THERE are two kinds of people in this world:
the ones who instinctively want to skip to the end of a book and those who meticulously scour every page. By his own admission, Professor Iain McInnes falls firmly into the latter category, which is perhaps just as well given the painstaking nature of his work.
The clinician and Glasgow University academic has spent a decade spearheading research into rheumatoid arthritis with his expertise in high demand around the world. Most recently his time has been devoted to the setting up of a Rheumatoid Arthritis Centre of Excellence (RACE) in Glasgow which it is hoped will see the university become a global leader in the field.
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As diseases go, rheumatoid arthritis may not be the sexiest but Professor McInnes isn't in this for glamour. His core impetus, he insists, comes not from the plaudits of his peers but from helping those most affected by the debilitating condition.
"My patients inspire me and in turn they drive me," he says. "To be honest I don't like the word 'patients'. I prefer to use the term 'people with rheumatoid arthritis'. The term 'patients' suggests a state of illness. What I want to try and do is give people as much of their normal life back as possible.
"People may come through the door with a diagnosis, but they still have the same ambitions for life: they want to have families, to love their grandchildren, to go to work - and why shouldn't they?"
His interest in the field was first sparked as an undergraduate when Professor McInnes, 49, took time out from his medical degree to study immunology. He went on to complete a PhD before spending two years honing his skills in rheumatology at the National Institutes of Health in the US.
On return to Scotland in 1999, he took a senior post at Glasgow University where his many hats include director of the Institute for Infection, Immunity and Inflammation, a role which incorporates overseeing the Wellcome Trust Centre for Molecular Parasitology and MRC Centre for Virus Research.
The RACE initiative, which received a £2.5million grant from Arthritis Research UK, will be led by Glasgow University from its Biomedical Research Centre in partnership with the University of Birmingham and Newcastle University.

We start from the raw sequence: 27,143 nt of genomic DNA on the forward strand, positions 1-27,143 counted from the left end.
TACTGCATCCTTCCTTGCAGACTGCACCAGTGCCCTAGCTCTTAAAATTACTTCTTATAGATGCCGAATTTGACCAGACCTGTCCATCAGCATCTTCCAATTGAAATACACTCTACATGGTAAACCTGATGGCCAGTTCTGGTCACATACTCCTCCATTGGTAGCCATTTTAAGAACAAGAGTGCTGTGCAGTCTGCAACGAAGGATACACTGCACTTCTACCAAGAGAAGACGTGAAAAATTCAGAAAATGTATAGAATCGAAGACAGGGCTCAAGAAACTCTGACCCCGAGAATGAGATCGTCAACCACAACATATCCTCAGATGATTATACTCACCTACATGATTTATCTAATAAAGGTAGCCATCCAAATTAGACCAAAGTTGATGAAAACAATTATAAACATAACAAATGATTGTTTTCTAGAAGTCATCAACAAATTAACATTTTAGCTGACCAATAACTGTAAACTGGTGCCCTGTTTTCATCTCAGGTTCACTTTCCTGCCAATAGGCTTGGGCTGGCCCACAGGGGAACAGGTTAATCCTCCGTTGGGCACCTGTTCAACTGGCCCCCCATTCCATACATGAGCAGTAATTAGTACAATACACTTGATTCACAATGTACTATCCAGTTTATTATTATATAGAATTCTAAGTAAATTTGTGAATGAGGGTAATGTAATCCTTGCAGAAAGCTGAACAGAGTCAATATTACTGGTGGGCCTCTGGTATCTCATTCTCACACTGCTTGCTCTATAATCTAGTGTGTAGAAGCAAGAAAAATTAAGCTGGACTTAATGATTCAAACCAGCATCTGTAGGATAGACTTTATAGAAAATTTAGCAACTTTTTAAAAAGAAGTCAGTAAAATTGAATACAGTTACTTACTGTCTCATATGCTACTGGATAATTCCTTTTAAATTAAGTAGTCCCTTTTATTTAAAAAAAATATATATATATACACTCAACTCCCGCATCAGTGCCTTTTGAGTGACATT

"There is a long history of rheumatology in Glasgow and next year we will have the 50th anniversary of the Centre of Rheumatic Diseases - it all started almost half a century ago in Baird Street," says Professor McInnes.
"We have a proud track record in the clinical presentation of rheumatic diseases, but over the past decade we've developed a passionate interest in why they occur at a cellular and molecular basis, not least what makes the immune system attack the joint."
His own work has included not only attempting to change the way in which rheumatoid arthritis is widely treated and perceived, but examining a possible link between chronic inflammation and an increased risk of heart attack or stroke as well as conditions such as depression.
"Increasingly we recognise inflammation is one of the things that drive vascular disease," he explains. "We know people are more likely to have heart attacks and strokes if they have a level of inflammation and that's just in the general population. As you can then imagine with rheumatoid arthritis the whole thing is accelerated."
Another key area of interest to Professor McInnes is the associated psychological problems of the disease.
"It may seem self-evident that if you have pain and swelling in your joints you would feel depressed about that," he says.